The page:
Weiner
 
 Wiener2    Wiener3
   "How something is presented is as critical as what gets presented," says William Weiner. That's why he presents his subject material with unmistakable enthusiasm. "I believe my students sense my energy and excitement," 

students, and he thinks it's important that they know it, because that knowledge seems to help them succeed. "I find that once students understand that I care about them, they try harder and are more comfortable coming to see me for extra help," he says. "When students know I am doing everything possible to help them succeed, they will put forth maximum effort."
   Weiner caught the teaching bug as a graduate student, where he was a teaching assistant for multiple courses. He was moved to find out how much impact his efforts could make. "Many students told me that I was the only reason they made it through the course." Having the chance to fill in for a couple of professors on sabbatical sealed his career ambitions. "I was hooked!" he says. 
   The relationships with students are the most rewarding part of being a professor, says Weiner. "Everyone has a capacity to learn; it is the professor's job to figure out how best to make this happen. It's all about trying to optimize and maximize each student's potential," he explains. "Over time, to see all of the amazing accomplishments of my former students, and to know that I played a tiny role in each individual's success, is an unbelievable feeling!" Page Square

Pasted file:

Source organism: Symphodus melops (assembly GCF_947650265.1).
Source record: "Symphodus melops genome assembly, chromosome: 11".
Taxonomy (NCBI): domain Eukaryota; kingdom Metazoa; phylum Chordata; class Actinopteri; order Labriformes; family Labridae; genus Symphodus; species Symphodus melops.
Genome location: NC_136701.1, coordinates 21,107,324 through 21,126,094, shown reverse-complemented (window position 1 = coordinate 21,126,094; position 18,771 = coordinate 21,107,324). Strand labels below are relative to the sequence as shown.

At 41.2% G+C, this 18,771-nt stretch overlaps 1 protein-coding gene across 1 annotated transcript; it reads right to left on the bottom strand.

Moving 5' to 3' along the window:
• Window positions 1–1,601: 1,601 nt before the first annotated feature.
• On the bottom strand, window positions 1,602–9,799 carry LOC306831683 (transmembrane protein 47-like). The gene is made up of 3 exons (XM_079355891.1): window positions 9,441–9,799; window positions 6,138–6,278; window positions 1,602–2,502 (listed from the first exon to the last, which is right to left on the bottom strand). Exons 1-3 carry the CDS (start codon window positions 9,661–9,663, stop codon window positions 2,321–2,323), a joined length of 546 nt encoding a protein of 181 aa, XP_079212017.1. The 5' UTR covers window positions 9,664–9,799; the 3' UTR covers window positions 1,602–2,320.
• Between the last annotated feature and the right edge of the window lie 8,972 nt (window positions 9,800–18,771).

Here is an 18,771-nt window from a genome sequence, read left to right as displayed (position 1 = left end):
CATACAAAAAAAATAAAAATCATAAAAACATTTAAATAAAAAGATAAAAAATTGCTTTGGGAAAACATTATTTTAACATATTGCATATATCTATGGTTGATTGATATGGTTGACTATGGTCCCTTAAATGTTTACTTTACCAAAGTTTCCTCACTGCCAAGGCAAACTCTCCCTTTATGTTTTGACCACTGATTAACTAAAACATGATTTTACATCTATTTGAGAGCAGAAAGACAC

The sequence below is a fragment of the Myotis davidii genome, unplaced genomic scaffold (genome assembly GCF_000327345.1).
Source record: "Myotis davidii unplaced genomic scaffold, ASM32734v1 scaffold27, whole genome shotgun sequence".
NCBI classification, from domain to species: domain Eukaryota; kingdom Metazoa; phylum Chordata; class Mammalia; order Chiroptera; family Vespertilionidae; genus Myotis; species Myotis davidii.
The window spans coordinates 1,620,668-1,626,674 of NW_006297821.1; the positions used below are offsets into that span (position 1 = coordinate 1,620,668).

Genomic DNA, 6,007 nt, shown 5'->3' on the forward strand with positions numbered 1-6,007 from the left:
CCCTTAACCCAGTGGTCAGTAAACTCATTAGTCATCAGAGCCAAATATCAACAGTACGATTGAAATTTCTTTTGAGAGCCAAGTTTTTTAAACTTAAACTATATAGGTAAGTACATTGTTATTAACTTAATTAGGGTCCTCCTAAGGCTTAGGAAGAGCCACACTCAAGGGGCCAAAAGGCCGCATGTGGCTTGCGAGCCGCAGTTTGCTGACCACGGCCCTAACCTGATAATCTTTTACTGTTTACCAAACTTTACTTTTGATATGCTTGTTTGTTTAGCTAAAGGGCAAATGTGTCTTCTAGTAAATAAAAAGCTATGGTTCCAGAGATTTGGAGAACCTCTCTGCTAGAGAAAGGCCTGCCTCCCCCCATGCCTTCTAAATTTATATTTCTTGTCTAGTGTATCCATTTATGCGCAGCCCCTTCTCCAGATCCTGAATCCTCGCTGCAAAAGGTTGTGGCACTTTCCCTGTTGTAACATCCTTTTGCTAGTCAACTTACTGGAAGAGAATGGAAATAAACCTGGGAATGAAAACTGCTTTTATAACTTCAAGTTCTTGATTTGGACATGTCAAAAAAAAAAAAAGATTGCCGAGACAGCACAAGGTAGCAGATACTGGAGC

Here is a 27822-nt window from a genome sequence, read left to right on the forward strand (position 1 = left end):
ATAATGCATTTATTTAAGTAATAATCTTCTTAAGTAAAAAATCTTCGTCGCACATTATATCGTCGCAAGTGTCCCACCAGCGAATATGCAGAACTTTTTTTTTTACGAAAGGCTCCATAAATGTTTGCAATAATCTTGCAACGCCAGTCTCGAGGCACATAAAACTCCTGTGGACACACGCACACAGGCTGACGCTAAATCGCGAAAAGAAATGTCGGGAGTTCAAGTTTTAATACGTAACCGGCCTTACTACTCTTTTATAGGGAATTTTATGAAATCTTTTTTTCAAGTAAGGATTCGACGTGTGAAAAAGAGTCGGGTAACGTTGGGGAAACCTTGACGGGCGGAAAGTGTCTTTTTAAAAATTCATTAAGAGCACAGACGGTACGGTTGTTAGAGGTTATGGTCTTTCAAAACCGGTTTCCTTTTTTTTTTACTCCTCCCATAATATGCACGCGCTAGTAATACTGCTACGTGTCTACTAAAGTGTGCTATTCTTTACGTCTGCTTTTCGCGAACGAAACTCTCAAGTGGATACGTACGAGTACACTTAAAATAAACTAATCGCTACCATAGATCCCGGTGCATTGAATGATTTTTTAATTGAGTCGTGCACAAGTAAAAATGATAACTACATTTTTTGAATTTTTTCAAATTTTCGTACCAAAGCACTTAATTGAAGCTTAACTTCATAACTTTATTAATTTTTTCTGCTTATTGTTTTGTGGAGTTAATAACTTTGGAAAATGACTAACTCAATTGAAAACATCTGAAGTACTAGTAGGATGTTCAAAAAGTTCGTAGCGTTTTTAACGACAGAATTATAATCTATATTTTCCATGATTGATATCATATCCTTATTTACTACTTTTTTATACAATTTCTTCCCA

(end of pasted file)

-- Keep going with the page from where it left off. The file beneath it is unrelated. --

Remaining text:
he says. "After all, if I am not excited to be teaching a subject, then why should students get excited to be learning it?"
     Chad Zarse (AB, 2005) certainly believes it. "Bill's own enthusiasm for the subject matter was absolutely infectious," says the internal medicine doctor candidate who is starting a nephrology fellowship later this year. "He made the entire class interested in the subject at hand and eager to discuss it."
   Zarse gives Weiner a lot of credit for helping him down the path toward becoming a physician. "Without Dr. Weiner as my primary mentor and thesis research advisor, I'm sure I would not be in the position I am today," he says.
   The bottom line is that Weiner really cares about his